General Dynamics C4 Systems (GDC4S) has been awarded a contract modification for the development of a next-generation radar system as part of the US Army’s range radar replacement programme (RRRP).
Valued at $16m, the contract covers engineering, development and initial manufacture of a new high/medium power close-in radar system, designed to provide enhanced fidelity during tracking of munitions and other targets at a range of 37m or more.
General Dynamics C4 Systems president Chris Marzilli said: "The close-in radar system is the second in a new generation of range instrumentation radars that deliver cost-effective, digital technologies and systems needed to meet the army’s goal of modernising test ranges in Alabama, Arizona, New Mexico and Maryland."
Capable of acquiring information about the launch and early stages of flight for munitions and other low-flying objects, the radar joins the fly-out radar, the first system ordered by the army from the company under the $385m RRRP contract in June 2012.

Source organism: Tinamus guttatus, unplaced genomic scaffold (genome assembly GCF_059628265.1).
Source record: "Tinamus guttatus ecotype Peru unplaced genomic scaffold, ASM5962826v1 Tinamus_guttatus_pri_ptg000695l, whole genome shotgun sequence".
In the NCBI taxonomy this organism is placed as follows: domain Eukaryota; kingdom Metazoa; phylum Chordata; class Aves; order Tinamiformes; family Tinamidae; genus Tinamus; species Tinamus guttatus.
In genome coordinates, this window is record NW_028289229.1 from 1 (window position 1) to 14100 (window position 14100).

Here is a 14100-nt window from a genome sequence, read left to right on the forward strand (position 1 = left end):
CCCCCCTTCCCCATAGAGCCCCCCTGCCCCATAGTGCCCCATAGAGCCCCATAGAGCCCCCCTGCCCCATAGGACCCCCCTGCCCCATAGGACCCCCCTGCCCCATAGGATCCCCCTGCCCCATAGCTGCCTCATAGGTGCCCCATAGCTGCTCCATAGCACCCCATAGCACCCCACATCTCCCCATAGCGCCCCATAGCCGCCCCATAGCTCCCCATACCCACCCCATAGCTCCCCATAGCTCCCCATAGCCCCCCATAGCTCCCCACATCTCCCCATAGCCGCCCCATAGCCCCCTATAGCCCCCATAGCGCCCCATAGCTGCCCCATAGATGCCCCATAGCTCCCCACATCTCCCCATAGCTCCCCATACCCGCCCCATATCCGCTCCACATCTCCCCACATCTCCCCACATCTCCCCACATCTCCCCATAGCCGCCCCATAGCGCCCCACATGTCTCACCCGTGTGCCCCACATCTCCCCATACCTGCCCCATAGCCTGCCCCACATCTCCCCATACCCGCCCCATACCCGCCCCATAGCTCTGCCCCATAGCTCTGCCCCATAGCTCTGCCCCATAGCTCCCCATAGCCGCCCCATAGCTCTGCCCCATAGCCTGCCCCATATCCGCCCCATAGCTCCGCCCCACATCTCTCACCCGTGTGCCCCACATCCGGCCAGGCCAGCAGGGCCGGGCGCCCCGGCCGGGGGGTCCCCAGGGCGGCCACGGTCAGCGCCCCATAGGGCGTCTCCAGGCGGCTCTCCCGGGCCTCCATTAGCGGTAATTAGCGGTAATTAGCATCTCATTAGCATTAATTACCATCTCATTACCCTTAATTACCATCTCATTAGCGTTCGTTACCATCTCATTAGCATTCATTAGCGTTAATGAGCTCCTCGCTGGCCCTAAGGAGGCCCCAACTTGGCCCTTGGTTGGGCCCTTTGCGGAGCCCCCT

The close-in radar systems are also expected to reduce the cost and downtime associated with the maintenance and relocation of old and obsolete radar systems that are currently installed at army test ranges across the US.
Capable of tracking up to 40 test objects over a range of 60 miles, the fly-out radar system recently completed the requirements phase of development.
Based on STAR Dynamics’ XSTAR family of instrumentation radar, GDC4S’s RRRP solution is scheduled to replace obsolete tracking radars at White Sands Test Center in New Mexico, Yuma Test Center in Arizona, Aberdeen Test Center in Maryland, as well as at Redstone Test Center in Alabama, US.
Led by GDC4S, the RRRP team includes STAR Dynamics, Georgia Tech Research Institute, and EO Imaging.
The delivery schedule has not been disclosed.
Image: A multiple object tracking radar awaiting installation at White Sands Missile Range in New Mexico, US. Photo: courtesy of Mr John Andrew Hamilton (ATEC).